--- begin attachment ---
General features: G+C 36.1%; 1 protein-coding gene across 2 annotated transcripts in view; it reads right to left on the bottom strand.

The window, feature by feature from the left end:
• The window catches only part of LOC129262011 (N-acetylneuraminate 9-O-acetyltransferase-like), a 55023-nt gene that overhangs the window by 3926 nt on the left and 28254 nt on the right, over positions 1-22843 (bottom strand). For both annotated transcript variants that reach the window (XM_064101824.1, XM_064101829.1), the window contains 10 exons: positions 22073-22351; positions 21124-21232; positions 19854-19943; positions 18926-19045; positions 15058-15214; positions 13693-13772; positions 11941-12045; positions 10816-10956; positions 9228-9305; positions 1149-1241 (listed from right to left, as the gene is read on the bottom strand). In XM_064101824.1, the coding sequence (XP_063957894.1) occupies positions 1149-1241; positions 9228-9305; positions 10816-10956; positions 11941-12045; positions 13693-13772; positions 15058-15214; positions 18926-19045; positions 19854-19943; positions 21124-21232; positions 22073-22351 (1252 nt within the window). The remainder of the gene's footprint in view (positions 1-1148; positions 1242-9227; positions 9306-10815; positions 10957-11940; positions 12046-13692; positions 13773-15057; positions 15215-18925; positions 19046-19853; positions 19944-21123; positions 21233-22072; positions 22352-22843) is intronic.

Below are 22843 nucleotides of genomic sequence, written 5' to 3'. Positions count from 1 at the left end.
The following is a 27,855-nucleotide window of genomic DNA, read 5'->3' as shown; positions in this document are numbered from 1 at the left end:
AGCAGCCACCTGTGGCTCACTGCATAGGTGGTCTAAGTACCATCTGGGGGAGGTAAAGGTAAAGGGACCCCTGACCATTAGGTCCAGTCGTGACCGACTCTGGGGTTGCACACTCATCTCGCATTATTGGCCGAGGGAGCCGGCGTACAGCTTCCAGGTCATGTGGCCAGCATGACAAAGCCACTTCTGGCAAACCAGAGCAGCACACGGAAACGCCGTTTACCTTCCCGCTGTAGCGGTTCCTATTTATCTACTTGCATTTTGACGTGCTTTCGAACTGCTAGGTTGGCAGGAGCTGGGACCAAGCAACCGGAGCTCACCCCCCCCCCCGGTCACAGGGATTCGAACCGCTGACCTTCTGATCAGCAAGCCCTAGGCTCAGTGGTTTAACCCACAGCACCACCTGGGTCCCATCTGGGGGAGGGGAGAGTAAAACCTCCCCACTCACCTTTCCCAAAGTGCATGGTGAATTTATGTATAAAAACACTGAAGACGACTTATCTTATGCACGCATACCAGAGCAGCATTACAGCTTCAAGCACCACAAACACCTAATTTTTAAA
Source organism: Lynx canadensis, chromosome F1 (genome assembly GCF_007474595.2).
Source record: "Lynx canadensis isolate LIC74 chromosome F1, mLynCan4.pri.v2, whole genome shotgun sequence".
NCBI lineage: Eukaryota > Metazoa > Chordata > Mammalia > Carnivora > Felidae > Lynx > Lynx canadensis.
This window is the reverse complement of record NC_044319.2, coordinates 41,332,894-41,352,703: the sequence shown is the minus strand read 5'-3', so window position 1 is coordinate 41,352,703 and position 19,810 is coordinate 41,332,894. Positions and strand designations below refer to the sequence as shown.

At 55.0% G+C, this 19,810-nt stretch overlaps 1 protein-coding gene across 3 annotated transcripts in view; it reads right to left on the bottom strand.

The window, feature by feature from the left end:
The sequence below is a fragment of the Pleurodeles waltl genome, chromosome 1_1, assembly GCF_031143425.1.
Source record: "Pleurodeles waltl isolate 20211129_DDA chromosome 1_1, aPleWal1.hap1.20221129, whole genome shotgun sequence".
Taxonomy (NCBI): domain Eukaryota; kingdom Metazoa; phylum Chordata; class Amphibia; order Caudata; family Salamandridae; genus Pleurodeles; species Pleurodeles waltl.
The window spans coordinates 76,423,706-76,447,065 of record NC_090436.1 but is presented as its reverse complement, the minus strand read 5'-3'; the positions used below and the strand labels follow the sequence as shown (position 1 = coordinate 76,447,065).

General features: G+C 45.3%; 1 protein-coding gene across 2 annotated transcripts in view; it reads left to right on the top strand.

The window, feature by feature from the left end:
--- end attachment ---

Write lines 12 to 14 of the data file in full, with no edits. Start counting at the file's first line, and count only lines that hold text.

The window, feature by feature from the left end:
The sequence below is a fragment of the Pleurodeles waltl genome, chromosome 1_1, assembly GCF_031143425.1.
Source record: "Pleurodeles waltl isolate 20211129_DDA chromosome 1_1, aPleWal1.hap1.20221129, whole genome shotgun sequence".